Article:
New realities of eCommerce
From groceries to furniture to pet care, no matter what the item, as those who exist in the generation of the internet it’s become almost natural for us to purchase some or all of these items on an online shopping platform. We say goodbye to the bygone era of the yesteryears where purchasing an item required one to go to a physical store, and with new technologies changing the digital shopping experience, consumer purchase behavior has also undergone extensive modification.
Let’s talk evolution
Bezos opened Amazon.com, named after the wide-reaching South American river, on July 16, 1995. If you look closely, the Slogan at bottom of the old logo is *Earth’s biggest bookstore. *Now, they are The Biggest Store on Earth.
Process of buying a book on the first e-commerce website in the world in 1995:
The user lands at the homepage
Clicks on search — user can either search by author or title.
After searching, books are listed.
The user clicks on the desired book and lands on the page with the book’s cover picture & information.
The user adds the book to the cart and proceeds to pay.
This is exactly how you will buy a physical book today on Amazon. The fundamental user journey on an eCommerce website is Homepage-Choose Category/Search-Product Listing-Product Page-Checkout. This has remained constant since 1995.
All the design innovation that happened on each of these pages since 1995 is to make sure the person is convinced to advance further to checkout.
Homepage — Product Listing or the Product page. Product Listing — Product Page or Cart Product Page — Cart or Checkout
What do I mean? When you look at the 1997 Amazon home page they started incorporating more imagery to entice people to click on featured books
Quality images can evoke powerful emotions in humans to create a memorable UX, which eventually strengthens sales and brand recognition
Two of the most important characteristics of good design are discoverability and understanding.
As Amazon expanded beyond selling books, it was important the other categories also grab the user’s attention, tabs were introduced for better discoverability. It started with two top-level categories books and music. With top-level categories in yellow and subcategories in a contrasting colour worked well for the user to reach the product listing of a category. But Amazon kept on adding more categories in 1999–2000 and it soon got out of control.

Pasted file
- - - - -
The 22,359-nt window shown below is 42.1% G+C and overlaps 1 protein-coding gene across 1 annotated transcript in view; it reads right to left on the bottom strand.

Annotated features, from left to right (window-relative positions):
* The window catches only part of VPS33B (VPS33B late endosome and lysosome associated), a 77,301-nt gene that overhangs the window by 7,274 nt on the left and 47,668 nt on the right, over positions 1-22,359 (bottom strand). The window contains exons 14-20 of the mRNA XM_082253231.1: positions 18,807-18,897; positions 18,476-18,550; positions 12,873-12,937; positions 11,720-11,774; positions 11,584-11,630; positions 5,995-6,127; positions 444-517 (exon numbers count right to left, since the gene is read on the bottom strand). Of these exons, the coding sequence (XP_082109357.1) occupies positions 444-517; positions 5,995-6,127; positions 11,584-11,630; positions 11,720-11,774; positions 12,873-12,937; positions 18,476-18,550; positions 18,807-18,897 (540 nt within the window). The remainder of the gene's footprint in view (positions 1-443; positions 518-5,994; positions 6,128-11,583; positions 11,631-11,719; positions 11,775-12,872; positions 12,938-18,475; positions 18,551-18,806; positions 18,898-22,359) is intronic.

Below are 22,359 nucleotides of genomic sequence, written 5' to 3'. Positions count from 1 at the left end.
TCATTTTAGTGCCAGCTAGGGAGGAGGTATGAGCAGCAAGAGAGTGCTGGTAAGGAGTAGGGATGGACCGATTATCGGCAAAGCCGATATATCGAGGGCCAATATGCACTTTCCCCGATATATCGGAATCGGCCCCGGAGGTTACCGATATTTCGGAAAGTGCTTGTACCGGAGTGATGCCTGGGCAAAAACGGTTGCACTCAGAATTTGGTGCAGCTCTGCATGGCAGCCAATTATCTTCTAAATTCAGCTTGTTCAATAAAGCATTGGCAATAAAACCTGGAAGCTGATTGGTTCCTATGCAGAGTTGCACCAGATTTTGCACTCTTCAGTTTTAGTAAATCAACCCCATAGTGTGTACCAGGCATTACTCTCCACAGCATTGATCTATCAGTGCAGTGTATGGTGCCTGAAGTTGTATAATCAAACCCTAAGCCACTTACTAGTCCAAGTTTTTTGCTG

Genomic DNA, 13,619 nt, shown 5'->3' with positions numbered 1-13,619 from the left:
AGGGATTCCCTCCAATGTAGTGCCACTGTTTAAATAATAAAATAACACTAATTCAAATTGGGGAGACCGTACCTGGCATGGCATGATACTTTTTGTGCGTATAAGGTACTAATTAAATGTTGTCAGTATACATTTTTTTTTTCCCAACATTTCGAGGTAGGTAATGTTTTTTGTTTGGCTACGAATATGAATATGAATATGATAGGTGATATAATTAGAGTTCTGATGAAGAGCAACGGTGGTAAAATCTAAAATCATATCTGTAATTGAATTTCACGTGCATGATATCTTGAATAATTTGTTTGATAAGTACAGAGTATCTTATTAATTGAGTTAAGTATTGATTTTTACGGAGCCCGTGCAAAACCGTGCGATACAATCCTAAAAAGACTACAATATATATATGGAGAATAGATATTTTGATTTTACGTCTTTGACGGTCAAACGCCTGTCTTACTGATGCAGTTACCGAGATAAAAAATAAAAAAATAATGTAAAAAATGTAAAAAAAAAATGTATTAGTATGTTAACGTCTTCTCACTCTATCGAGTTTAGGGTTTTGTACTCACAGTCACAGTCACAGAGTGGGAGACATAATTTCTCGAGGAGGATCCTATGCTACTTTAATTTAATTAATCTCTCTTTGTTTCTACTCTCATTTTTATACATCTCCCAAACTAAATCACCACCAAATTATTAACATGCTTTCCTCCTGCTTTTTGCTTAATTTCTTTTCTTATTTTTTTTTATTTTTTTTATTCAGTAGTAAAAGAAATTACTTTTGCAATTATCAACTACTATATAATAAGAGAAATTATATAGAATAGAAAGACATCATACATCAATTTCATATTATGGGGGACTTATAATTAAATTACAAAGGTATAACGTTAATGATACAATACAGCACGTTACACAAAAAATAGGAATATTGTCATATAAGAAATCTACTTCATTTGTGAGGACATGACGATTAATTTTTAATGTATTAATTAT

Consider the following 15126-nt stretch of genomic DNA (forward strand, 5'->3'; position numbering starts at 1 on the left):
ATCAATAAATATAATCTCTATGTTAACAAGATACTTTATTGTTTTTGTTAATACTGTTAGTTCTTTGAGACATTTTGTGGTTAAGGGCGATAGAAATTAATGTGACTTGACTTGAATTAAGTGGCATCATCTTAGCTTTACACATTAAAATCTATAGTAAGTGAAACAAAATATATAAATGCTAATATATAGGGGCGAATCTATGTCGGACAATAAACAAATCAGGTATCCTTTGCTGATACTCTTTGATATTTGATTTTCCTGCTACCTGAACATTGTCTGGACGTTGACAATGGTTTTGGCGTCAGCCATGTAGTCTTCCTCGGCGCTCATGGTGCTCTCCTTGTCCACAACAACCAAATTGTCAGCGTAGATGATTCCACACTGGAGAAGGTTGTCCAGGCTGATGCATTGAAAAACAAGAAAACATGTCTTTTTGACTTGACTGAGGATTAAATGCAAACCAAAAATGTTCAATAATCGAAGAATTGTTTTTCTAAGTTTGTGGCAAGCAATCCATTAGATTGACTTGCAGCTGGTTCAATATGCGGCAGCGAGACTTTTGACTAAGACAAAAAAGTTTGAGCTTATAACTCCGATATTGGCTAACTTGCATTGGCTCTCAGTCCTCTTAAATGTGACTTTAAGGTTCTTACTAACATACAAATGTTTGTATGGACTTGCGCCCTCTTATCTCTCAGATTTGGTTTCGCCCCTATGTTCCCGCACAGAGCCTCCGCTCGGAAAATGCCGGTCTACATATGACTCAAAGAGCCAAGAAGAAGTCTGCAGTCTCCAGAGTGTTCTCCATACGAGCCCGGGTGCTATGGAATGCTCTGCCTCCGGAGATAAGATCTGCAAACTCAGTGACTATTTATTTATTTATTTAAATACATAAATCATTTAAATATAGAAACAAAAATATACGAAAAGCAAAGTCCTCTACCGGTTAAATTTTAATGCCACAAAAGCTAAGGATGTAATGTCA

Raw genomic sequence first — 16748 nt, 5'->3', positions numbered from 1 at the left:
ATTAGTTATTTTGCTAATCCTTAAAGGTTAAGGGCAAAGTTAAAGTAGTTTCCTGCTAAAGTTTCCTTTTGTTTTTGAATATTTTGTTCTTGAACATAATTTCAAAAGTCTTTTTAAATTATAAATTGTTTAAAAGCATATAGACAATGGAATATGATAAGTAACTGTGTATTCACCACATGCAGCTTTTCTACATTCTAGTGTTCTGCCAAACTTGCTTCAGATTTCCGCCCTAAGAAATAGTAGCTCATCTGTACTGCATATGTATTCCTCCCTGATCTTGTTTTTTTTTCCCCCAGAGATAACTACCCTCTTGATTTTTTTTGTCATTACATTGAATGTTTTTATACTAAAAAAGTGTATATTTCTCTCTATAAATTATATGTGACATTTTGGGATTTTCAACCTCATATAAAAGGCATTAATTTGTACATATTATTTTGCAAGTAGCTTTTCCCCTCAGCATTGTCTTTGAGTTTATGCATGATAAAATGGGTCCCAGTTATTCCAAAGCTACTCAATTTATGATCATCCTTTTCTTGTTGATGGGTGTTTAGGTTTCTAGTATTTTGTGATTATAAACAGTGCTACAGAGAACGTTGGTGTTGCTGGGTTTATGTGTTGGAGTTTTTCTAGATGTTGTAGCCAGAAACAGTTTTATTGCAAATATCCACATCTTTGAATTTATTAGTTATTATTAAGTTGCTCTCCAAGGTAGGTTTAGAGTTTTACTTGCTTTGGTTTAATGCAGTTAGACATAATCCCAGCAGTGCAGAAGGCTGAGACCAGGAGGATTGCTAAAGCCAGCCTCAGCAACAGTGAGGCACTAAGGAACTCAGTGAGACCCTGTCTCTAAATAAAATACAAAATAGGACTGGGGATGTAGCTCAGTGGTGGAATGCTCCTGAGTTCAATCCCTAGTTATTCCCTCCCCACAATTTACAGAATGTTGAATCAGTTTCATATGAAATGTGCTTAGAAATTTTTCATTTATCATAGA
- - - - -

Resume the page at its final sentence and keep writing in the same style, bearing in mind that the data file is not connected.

Amazon ran a live test in early 2000 comparing all category tab layout to Store Directory/Featured Stores layout
Hick’s Law implies that the more choices you present your users with, the longer it will take them to reach a decision.
In 2010, providing ease in search navigation became the primary focus on the homepage to add to the convenience of being able to find a product that was desired
Every page has gone through an overhaul and at this moment numerous A/B experiments are running on Amazon.com to find what works best for the users.
To summarize, Customer journey on an e-commerce website has improved a lot be it the search on the homepage, removal of add to cart on the product listing page, wishlist, recommendations, comparison of products on the product page, making the checkout process seamless by saving address & credit card details, assuring user payment is secure, revolutionary one-click payment, etc. removing all barriers to easy and quick purchases
Amongst all this, one aspect has remained common since 1995 — images on product pages. We are halfway through 2020 & e-commerce brands still use images to visualise the products.
The Visual Problem
With the advent of categories like home decor, furniture, electronics, automobiles it is a big ask from the consumers to buy these items without them knowing how it will look in their homes? Will it fit in a particular area in their home/workplace? What sofa will look good with the wallpaper in the living room? Will the kitchen aid fit in the space between induction and containers? What is the size?
When the customer is faced with multiple questions, it creates a barrier to purchase.
Human beings are visual creatures
90 percent of information transmitted to the brain is visual. Having to mentally calculate how deep something is or how high an item is really difficult. Having to decipher a sizing chart is a significantly difficult task compared to seeing a product and get an understanding of the size, height, and depth.
Most buyers approach online shopping with apprehension and shop with the fear that the items they buy may not arrive as they seem on the internet.